Serial Killers, Sex Crimes, Kyriarchy, and History

Serial killing is often positioned as a product of the 20th century (with a few notable exceptions, like H.H. Holmes and Jack the Ripper, aside), and surely the 20th century furnished a huge number of examples of serial killers. Indeed, when people talk about the ‘first’ serial killers, they rarely cast their net further back than 1800, ignoring centuries of human history and the fact that numerous pre-1800 serial killers have been recorded, and undoubtedly many more slipped the net not just judicially speaking but also socially speaking.

I’ve always been intrigued by Jack the Ripper in particular thanks to the mythology built up around him, but also because there’s a deep connection between serial killing and sex crime, as there clearly was in his case. While not all serial killers engage in sex crime or have misogyny as a primary motive (as evidenced by the fact that some have targeted men, or have gone after people indiscriminately), there’s a clear and obvious correlation here. People who get off on killing people over an extended period of time, people who like to play games with their prey, tend to go after women.

And thanks to the way we talk about and collate history, many of these crimes have been lost to time. Which is a stark commentary on how little women in history seem to matter. It’s undoubtedly true that serial killers existed before the 19th century, because some of them have been noted: Elizabeth Bathory, for example, cut a swath through young women and girls in the 1500s, as did Peter Niers. Killers have targeted servants and slaves for centuries, counting on their lower social status to insulate them from the repercussions of their crimes; who would bother to investigate a servant’s death that quickly? Who would punish someone for destroying their own property?

Yet, how many strings of serial killings of women went undiscussed or unrecorded in their societies? The desire to torture, kill, and sexually assault women is not a product of modern society, as evidenced by the fact that it’s been recorded almost throughout human history, albeit often obscurely and in a way that forces us to read between the lines. We know that rape has been used as a tool of colonisation for centuries, for example, and we know that mass killings over extended periods of time were also a colonialist tool used to terrify native populations.

Why, then, do we persist in classifying serial killing as a modern issue? Why isn’t there more widespread research to identify older cases and discuss their origins and who might have been involved? Clearly it’s an uphill battle to find evidence that may be centuries old, but it’s still important, because it’s part of a larger puzzle about women in society, misogyny, and the interacting systems that have historically turned women into objects or playthings to be moved across chess boards and killed at will.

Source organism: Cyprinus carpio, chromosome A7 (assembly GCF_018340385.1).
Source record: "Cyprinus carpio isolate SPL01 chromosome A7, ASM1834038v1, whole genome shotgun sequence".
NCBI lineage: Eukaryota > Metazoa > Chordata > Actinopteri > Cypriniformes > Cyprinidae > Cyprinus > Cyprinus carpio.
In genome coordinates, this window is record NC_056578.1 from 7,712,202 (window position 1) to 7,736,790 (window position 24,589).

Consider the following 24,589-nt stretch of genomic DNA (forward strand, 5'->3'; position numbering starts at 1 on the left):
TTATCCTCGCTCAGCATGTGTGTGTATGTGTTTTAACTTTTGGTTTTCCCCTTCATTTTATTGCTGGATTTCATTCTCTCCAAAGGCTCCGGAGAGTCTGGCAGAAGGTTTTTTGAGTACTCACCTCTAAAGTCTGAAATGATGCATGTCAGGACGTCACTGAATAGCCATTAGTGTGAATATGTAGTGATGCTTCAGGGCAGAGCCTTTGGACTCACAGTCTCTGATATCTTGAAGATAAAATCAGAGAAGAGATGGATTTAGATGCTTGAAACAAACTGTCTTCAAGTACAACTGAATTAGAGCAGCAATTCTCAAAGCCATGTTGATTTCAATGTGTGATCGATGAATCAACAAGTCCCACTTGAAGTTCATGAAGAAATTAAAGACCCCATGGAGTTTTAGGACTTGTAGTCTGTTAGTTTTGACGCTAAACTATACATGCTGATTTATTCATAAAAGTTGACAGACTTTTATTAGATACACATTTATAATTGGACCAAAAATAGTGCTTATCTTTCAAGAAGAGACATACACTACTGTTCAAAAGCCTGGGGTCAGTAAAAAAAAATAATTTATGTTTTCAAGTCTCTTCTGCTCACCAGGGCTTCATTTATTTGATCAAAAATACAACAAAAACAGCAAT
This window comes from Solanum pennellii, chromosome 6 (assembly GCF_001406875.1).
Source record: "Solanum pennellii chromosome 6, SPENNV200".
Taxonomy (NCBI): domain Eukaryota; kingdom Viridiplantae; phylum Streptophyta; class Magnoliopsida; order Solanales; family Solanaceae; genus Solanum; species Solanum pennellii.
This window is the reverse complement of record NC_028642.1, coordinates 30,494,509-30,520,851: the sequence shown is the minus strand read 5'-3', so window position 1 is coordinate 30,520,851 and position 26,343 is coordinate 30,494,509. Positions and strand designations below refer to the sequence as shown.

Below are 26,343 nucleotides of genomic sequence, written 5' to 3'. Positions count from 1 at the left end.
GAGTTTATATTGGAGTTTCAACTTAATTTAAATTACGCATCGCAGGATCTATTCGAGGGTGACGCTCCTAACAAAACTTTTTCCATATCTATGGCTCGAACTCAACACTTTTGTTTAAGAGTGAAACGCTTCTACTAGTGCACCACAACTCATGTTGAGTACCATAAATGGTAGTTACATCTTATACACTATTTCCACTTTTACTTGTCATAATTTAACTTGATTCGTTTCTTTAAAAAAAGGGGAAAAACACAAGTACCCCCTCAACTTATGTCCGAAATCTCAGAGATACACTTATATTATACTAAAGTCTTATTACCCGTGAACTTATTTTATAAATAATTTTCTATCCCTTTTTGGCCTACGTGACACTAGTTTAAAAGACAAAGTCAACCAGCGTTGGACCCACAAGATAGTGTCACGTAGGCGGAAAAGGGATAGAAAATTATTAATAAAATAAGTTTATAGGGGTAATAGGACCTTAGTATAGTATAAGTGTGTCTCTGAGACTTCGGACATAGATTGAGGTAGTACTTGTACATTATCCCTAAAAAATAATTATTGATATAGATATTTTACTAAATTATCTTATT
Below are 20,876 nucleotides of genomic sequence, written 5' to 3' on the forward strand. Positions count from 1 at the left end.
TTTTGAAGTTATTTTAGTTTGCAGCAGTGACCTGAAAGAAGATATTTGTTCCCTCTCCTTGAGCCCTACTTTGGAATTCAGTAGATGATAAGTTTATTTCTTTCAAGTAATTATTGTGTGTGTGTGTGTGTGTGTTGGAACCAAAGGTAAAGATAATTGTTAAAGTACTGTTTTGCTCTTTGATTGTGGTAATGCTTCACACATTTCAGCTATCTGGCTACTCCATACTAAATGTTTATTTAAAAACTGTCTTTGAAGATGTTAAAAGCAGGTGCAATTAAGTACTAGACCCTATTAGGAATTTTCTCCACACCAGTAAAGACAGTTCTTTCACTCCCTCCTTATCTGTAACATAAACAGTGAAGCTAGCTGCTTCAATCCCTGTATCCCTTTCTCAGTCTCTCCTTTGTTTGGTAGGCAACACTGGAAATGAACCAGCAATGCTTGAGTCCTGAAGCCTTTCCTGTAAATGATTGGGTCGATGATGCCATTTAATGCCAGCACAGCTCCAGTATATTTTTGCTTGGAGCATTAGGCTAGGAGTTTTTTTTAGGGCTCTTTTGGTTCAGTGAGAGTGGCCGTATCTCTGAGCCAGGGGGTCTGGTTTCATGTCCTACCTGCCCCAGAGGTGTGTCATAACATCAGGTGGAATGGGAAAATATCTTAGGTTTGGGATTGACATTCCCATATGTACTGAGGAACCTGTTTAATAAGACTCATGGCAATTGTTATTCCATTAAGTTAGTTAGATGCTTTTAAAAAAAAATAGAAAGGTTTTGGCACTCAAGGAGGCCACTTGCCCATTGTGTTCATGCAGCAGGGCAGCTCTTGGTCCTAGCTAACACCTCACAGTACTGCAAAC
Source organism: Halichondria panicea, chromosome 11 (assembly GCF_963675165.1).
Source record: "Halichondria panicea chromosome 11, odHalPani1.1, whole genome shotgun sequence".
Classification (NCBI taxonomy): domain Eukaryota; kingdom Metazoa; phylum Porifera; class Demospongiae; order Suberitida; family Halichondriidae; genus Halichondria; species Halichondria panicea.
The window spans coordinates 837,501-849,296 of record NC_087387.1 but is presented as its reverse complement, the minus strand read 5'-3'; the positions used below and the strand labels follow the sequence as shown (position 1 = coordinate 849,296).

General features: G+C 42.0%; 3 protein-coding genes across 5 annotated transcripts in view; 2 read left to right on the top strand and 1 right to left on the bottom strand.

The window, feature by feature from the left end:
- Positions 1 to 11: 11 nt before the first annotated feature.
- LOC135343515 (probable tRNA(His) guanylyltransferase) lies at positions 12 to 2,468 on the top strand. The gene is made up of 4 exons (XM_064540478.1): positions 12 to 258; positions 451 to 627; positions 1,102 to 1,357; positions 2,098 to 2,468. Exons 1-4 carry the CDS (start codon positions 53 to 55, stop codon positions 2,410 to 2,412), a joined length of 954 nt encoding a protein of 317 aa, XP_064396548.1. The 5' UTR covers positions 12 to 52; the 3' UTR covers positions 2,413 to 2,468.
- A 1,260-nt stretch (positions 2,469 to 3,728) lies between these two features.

How many serial killers stalked the streets of ancient cities in safety, picking on the women they perceived as the weakest in society? How many targeted servants, slaves, people who followed minority religions, native people, disabled people, and others who were unlikely to be missed, or who were considered acceptable casualties? Systematic elimination and genocide have established roots in human cultures even if the word ‘genocide’ primarily tends to be applied to modern crimes, and serial killing has similar origins; there have always been people who take pleasure from killing, from the challenge of trying not to be caught, from the thrill of moving within a society that speaks of their crimes but doesn’t recognize them.

By treating serial killing as a modern invention rather than an ancient practice, we miss years of history and complex layers of human society and attitudes. We have a tendency to erase our history, to focus only on the present to the exclusion of the past, and to miss the lessons that might be carried in events that happened long ago, and sometimes far away. Yet, just as each modern case of serial killing captivates society and provides insight into the workings of how we interact with each other, who we value, and how we deal with criminal elements in our midst, ancient serial killings also create a fascinating and important opportunity for learning.

Are we, perhaps, afraid to delve too deeply because we are afraid that some of our social icons and idealised societies might have yawning cracks? Should we talk, for example, about Elizabeth I’s persecution of Catholics and her sister Mary’s persecution of Protestants? Should we discuss royalty and high-ranking officials who took advantage of their positions to openly slaughter women and girls, sometimes for years, before finally being brought up on charges? Should we discuss that societies like Ancient Greece and Rome, held up as ideals of Western culture, undoubtedly had misogynistic serial killers and that they were both enabled by society and probable reinforcers of social attitudes about women?

Violent crimes against women are a part of rape culture, they are evidence of misogyny, and they aren’t new or novel things. Serial crimes of the past may not seem as widespread or important as they do now because of the passage of time, but they provide valuable clues to who we were then, to the society we live in now, and to who we will become in the future. Iconography serves no one; we must be frank about where we came from and where we are going.

And about the fact that violence against women has been a part of human society for a very, very long time.